OP could be fucked if tells firm now and gets canned and then has trouble finding a job for a year because firms dont want to hire temp help. There is no good that can come from telling them now that won't come from telling them in one year time.


I agree with this completely. I have clerked on the CoA and will clerk on D.Ct. level, and I have had to navigate this recently. In terms of self-interest, in most cases, there is no substantial benefit in notifying a Big Law firm with more than a year's notice. As JohannDeMann mentioned, the potential for negative consequences significantly outweigh the benefits (which, again, I'm not sure what that would be). Even if the firm is cool with it, you will risk getting staffed on more short-term, less substantive projects for the entire year. Instead, if you give them say 6 months' notice, then that's more than enough time for them to hire a new associate and ample time to phase you out on long-term projects (which will happen no matter when you notify them of your intent to leave).

Moreover, in what other context would this ever be okay? If you were lateraling to another firm or government service, it would be preposterous to tell them a year in advance that you were planning on leaving. Big Law firms are run by adults and they treat their associates as such (mostly). You don't "owe" them (contractually or otherwise) a year's notice.

Lastly, I actually don't think most Big Law firms would actually care that much. Mine encouraged me to pursue an additional clerkship. Nonetheless, I didn't tell them my specific plans so far in advance (in fact, my Hiring Manager said to just give us a few month's heads up). Moreover, you don't know what can happen in between that time (e.g., my co-worker's future judge suddenly resigned).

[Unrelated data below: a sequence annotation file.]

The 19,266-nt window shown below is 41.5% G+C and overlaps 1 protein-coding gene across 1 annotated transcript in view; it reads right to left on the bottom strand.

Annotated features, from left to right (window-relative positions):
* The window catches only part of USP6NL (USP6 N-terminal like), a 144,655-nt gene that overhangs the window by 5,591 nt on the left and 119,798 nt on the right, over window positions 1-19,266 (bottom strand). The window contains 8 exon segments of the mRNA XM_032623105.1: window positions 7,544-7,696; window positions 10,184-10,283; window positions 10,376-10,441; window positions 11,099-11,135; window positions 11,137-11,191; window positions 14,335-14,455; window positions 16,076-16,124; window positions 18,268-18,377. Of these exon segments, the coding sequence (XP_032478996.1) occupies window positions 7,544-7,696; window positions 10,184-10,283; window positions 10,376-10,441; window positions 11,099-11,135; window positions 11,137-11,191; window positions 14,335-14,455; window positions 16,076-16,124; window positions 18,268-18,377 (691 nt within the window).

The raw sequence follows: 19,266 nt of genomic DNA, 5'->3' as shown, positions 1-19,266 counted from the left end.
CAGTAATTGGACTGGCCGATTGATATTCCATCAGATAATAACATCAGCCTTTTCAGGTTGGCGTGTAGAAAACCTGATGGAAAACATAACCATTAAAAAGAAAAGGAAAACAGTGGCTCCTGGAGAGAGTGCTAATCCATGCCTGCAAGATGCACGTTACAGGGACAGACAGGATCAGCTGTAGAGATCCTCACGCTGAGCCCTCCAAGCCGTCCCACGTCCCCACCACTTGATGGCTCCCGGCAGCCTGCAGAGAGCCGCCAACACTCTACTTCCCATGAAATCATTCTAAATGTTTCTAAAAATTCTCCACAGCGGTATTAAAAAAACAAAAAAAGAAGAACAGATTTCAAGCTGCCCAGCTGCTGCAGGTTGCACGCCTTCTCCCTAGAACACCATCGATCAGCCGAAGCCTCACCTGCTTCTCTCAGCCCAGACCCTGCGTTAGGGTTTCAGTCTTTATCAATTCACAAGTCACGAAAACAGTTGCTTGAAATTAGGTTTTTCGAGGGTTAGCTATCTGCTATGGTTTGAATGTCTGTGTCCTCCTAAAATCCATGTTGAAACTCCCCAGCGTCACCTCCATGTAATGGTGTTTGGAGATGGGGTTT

What, hold the phone, we're supposed to give a firm 6 months notice before we jump ship for another gig?? They can and do Latham us to the curb all the time, and at a moment's notice, with or without a severance package. My impression was that we owe the amoral biglaw machine absolutely no duty outside of maybe a two weeks notice--is that not true? Or is this advice solely geared at someone who's leaving the firm temporarily and is interested in returning to the grind after their temp gig is up.

CanadianWolf
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Re: When to tell firm?

Postby CanadianWolf » Mon Apr 06, 2015 12:13 pm

I think that it's important to be upfront & honest with your firm as soon as possible for a couple of reasons:

1) So you don't burn your future relationship with this firm in the future & get lukewarm or poor reference in the future &

2) To avoid being assigned work on a case that may appear before the judge for whom you'll be clerking & cause a conflict issue.